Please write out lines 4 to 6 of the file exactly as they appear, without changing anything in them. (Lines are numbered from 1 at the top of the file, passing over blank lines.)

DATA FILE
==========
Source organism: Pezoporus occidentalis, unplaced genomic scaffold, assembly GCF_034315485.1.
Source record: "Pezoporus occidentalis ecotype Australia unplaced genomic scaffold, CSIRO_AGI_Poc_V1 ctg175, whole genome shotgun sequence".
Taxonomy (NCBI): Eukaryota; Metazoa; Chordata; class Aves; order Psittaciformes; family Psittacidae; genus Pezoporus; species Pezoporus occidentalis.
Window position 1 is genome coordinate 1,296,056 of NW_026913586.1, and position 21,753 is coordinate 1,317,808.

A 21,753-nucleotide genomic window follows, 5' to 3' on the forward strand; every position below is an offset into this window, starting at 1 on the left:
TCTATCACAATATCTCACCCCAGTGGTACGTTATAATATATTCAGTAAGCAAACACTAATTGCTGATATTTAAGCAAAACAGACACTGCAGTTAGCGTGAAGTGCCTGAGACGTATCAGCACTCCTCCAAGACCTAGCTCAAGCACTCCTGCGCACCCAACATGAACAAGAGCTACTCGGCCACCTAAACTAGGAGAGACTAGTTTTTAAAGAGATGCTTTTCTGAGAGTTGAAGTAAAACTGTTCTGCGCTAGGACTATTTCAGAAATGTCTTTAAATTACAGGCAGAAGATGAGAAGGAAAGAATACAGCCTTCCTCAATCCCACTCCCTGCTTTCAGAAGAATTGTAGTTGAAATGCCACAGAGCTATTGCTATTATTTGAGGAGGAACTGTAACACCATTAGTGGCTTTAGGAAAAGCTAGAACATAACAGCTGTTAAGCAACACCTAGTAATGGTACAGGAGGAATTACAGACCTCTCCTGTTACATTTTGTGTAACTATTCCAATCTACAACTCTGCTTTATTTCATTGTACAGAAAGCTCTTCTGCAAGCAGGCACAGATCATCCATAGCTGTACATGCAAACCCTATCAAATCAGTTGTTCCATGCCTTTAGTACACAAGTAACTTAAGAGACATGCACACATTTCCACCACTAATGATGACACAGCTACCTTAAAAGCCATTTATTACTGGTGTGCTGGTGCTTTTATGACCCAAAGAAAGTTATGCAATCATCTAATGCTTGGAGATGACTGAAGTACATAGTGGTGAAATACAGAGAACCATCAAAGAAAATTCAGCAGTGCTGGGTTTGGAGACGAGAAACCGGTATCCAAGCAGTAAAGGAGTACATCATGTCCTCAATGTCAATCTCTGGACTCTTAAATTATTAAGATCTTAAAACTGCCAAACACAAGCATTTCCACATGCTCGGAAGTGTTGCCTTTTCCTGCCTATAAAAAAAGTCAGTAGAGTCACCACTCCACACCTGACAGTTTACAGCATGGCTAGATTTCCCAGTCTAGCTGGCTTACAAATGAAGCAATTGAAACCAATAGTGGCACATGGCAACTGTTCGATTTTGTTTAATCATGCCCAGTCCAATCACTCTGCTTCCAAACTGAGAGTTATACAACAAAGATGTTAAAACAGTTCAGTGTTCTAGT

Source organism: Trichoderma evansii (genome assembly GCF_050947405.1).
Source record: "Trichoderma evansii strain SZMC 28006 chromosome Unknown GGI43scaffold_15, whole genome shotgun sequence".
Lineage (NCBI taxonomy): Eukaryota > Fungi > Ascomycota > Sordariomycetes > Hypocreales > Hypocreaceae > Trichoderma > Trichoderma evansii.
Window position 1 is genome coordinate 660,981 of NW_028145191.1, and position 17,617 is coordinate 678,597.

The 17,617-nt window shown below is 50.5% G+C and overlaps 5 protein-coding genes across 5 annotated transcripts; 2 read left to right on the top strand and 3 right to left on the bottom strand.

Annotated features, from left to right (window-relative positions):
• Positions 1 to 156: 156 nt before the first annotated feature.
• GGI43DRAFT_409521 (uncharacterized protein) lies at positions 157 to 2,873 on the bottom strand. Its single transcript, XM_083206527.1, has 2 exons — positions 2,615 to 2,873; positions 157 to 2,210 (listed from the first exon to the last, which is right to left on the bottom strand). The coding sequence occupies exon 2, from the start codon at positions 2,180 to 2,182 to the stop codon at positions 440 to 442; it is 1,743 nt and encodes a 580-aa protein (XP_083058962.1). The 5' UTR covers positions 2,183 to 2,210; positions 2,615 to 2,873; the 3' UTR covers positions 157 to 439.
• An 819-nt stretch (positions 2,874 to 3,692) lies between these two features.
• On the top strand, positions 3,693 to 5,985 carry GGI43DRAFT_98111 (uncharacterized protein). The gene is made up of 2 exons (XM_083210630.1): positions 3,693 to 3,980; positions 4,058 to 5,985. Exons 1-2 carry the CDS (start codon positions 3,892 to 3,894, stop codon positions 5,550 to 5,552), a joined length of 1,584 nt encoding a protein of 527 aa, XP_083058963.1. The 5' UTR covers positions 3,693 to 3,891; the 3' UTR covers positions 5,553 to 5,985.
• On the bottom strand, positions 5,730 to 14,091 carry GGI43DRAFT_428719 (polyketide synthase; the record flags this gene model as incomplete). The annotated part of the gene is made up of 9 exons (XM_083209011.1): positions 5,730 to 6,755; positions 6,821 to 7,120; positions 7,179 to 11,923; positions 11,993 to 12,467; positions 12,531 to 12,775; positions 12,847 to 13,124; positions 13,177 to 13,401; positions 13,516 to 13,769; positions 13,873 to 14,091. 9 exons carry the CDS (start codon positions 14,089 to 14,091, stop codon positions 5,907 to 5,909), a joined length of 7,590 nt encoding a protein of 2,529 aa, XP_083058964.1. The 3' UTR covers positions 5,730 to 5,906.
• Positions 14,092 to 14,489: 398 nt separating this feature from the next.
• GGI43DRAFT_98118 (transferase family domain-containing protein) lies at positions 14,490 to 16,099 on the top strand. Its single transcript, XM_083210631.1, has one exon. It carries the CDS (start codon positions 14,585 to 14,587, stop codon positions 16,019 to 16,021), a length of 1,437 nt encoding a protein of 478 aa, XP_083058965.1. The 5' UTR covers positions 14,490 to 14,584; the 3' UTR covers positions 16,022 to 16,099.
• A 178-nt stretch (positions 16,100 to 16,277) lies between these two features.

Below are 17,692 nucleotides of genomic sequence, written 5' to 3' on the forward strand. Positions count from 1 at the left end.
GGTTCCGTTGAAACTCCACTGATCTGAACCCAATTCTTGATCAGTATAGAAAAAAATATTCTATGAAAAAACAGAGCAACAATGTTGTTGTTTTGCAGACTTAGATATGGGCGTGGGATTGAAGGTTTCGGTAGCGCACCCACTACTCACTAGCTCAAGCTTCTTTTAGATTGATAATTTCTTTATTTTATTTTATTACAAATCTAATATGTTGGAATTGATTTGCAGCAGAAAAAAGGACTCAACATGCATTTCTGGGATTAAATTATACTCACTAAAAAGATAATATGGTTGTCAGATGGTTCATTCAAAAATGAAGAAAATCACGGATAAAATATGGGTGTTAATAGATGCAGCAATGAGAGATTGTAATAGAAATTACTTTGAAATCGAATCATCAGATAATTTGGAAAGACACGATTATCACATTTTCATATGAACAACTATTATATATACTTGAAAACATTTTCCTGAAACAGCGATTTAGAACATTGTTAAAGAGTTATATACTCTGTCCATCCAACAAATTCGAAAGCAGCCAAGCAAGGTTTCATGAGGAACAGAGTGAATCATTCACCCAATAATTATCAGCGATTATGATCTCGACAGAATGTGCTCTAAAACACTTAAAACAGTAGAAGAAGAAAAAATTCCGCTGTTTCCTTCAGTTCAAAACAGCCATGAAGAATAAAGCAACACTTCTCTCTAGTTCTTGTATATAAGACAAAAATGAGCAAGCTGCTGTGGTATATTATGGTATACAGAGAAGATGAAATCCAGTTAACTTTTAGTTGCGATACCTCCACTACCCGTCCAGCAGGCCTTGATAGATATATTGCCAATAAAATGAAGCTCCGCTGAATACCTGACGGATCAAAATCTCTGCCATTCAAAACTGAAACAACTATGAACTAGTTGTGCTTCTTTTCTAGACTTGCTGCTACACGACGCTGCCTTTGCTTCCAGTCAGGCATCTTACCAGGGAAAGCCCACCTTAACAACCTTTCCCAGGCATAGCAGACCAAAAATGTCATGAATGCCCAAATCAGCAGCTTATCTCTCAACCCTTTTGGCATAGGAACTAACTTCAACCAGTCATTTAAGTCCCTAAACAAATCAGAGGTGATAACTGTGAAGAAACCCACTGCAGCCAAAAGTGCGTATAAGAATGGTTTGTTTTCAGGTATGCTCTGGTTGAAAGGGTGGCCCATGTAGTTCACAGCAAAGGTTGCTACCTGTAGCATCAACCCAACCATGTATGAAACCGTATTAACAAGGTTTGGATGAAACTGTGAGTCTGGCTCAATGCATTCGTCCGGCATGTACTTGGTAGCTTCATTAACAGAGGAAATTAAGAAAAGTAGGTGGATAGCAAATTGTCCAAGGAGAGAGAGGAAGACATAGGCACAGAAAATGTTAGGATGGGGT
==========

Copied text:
Window position 1 is genome coordinate 1,296,056 of NW_026913586.1, and position 21,753 is coordinate 1,317,808.

A 21,753-nucleotide genomic window follows, 5' to 3' on the forward strand; every position below is an offset into this window, starting at 1 on the left:
TCTATCACAATATCTCACCCCAGTGGTACGTTATAATATATTCAGTAAGCAAACACTAATTGCTGATATTTAAGCAAAACAGACACTGCAGTTAGCGTGAAGTGCCTGAGACGTATCAGCACTCCTCCAAGACCTAGCTCAAGCACTCCTGCGCACCCAACATGAACAAGAGCTACTCGGCCACCTAAACTAGGAGAGACTAGTTTTTAAAGAGATGCTTTTCTGAGAGTTGAAGTAAAACTGTTCTGCGCTAGGACTATTTCAGAAATGTCTTTAAATTACAGGCAGAAGATGAGAAGGAAAGAATACAGCCTTCCTCAATCCCACTCCCTGCTTTCAGAAGAATTGTAGTTGAAATGCCACAGAGCTATTGCTATTATTTGAGGAGGAACTGTAACACCATTAGTGGCTTTAGGAAAAGCTAGAACATAACAGCTGTTAAGCAACACCTAGTAATGGTACAGGAGGAATTACAGACCTCTCCTGTTACATTTTGTGTAACTATTCCAATCTACAACTCTGCTTTATTTCATTGTACAGAAAGCTCTTCTGCAAGCAGGCACAGATCATCCATAGCTGTACATGCAAACCCTATCAAATCAGTTGTTCCATGCCTTTAGTACACAAGTAACTTAAGAGACATGCACACATTTCCACCACTAATGATGACACAGCTACCTTAAAAGCCATTTATTACTGGTGTGCTGGTGCTTTTATGACCCAAAGAAAGTTATGCAATCATCTAATGCTTGGAGATGACTGAAGTACATAGTGGTGAAATACAGAGAACCATCAAAGAAAATTCAGCAGTGCTGGGTTTGGAGACGAGAAACCGGTATCCAAGCAGTAAAGGAGTACATCATGTCCTCAATGTCAATCTCTGGACTCTTAAATTATTAAGATCTTAAAACTGCCAAACACAAGCATTTCCACATGCTCGGAAGTGTTGCCTTTTCCTGCCTATAAAAAAAGTCAGTAGAGTCACCACTCCACACCTGACAGTTTACAGCATGGCTAGATTTCCCAGTCTAGCTGGCTTACAAATGAAGCAATTGAAACCAATAGTGGCACATGGCAACTGTTCGATTTTGTTTAATCATGCCCAGTCCAATCACTCTGCTTCCAAACTGAGAGTTATACAACAAAGATGTTAAAACAGTTCAGTGTTCTAGT